- Shares in Recro Pharma dove more than 50% Thursday morning after the company disclosed receipt of a Complete Response Letter (CRL) from the Food and Drug Administration for its lead candidate, intravenous meloxicam.
- Regulators acknowledged IV meloxicam met the primary goals of late-stage pivotal studies, according to Recro, but ultimately concluded the drug's analgesic effects didn't meet FDA benchmarks. That conclusion stemmed from both ad hoc analyses and selective secondary endpoints.
- Recro, which has been gearing up for approval and launch of the drug, noted there's much ambiguity around the FDA's rejection. "To the best of our understanding right now, there is a lack of clarity in the reviewer's mind about some of the data. And we can't really, until we talk to that reviewer ... provide information or a path forward," Recro CEO Gerri Henwood said during a Thursday morning conference call.
Opioid-based therapies have long dominated the pain management market, in turn fueling the prescription painkiller epidemic currently sweeping through the U.S.
Though there's a push to get more non-opioid options on the market, drugmakers have had trouble clearing the high bar for clinical data set by regulators. Case in point: since 2013 the FDA approved just 10 treatments for pain, half of which have opioids as active pharmaceutical ingredients.
"Many of the novel, non-opioid analgesics are administered as pills. So you get broad systemic exposure, and all you need is one or two serious adverse events or side effects to basically halt the development of your compound," Mike Clayman, CEO of Flexion, told BioPharma Dive earlier this year. In 2017, Flexion received approval for Zilretta (triamcinolone acetonide), a non-opioid drug for osteoarthritis knee pain.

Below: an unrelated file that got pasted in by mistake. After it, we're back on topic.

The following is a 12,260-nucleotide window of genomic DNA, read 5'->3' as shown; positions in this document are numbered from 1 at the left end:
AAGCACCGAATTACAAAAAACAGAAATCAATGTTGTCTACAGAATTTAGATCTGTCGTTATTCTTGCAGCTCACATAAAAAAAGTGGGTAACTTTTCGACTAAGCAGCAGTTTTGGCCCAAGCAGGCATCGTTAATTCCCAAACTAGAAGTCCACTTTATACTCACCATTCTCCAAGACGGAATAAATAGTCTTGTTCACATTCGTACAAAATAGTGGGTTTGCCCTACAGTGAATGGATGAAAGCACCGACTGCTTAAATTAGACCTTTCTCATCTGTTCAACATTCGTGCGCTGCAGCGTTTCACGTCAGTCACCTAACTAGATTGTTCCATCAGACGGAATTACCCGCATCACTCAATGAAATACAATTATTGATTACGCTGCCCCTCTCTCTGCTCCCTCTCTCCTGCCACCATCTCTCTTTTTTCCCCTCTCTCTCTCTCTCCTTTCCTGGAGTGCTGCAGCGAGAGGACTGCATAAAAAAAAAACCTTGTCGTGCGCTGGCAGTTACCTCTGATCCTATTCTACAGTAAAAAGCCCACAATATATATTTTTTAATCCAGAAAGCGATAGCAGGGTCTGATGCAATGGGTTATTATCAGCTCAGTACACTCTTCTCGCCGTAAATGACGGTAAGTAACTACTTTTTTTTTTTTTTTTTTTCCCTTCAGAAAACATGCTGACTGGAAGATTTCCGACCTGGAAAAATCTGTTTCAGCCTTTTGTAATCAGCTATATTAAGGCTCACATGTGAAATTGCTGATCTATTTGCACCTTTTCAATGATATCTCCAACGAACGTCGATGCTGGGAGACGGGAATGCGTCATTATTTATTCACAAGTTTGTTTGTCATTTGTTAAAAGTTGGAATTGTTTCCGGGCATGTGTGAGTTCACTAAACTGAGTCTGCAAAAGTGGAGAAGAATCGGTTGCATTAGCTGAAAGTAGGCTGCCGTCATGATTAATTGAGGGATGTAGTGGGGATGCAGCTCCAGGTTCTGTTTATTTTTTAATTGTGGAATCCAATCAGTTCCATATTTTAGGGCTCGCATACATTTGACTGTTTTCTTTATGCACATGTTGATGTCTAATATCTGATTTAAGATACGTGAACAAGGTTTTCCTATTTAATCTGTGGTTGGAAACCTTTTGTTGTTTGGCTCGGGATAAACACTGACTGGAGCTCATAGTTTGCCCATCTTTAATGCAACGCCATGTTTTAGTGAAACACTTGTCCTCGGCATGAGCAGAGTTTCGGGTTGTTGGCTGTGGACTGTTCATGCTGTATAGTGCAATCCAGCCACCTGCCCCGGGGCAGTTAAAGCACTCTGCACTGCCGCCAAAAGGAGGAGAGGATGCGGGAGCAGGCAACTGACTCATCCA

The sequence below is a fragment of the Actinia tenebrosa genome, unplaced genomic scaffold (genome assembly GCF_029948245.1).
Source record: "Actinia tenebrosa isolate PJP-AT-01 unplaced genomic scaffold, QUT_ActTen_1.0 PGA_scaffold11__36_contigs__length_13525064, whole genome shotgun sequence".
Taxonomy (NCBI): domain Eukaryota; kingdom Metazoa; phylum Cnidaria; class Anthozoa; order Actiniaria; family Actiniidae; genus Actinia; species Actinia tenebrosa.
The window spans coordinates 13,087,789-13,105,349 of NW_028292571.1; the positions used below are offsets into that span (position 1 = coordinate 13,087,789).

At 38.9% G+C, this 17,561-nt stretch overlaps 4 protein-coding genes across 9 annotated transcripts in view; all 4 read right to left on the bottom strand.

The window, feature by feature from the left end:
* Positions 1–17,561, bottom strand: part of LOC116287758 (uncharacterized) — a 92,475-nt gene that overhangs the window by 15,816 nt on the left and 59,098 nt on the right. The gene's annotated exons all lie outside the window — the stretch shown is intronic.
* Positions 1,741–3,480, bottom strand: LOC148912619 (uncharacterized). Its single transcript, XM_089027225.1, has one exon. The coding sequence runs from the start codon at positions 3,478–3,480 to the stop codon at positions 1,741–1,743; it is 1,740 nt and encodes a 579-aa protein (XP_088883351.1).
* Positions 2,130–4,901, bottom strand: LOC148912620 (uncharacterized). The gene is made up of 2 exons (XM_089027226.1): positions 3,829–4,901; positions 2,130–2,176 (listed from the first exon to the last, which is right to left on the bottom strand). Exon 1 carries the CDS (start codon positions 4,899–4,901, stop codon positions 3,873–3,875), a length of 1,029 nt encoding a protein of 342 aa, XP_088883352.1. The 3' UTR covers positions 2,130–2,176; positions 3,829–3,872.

An oral version of meloxicam has been on the market for years, yet it continues to draw interest from manufacturers. Philadelphia-based Iroko Pharmaceuticals in 2016 gained an FDA thumbs up for a low-dose, short-lasting version of the drug, Vivlodex, that it developed using a proprietary fine particle technology.
Regulators weren't so keen on Recro's formulation, however.
During the May 24 call, Henwood said the company is looking to have a meeting with the FDA to iron out whether existing data can address the issues presented in the CRL, or if new trials will be necessary. In the meantime, the fate of meloxicam IV remains uncertain.
That throws a big wrench into company launch plans. On an earnings call earlier this month, Recro's head of commercial John Harlow said the company was planning to send out 53 sales representatives once meloxicam IV secured approval, and would expand that number to 100 sales reps in the following six or so months. At 100 representatives, Recro estimated it could cover 80% of the market opportunity.
Recro also had pricing nearly squared away.
"We've done some extensive and comprehensive pricing work with formulary decision makers, both in the hospital setting, as well as in the ambulatory surgical setting. And we believe that the customer acquisition cost, which would be effective in terms of access, as well as uptake, is going to be in the range of $80 to $100 a day or $80 to $100 per dose," Harlow said on the earnings call.
Those well-laid plans will be on pause, for now at least.
Recro stock, which was trading at a 52-week high of $13.05 per share on Wednesday, opened at a low of $6.01 per share Thursday.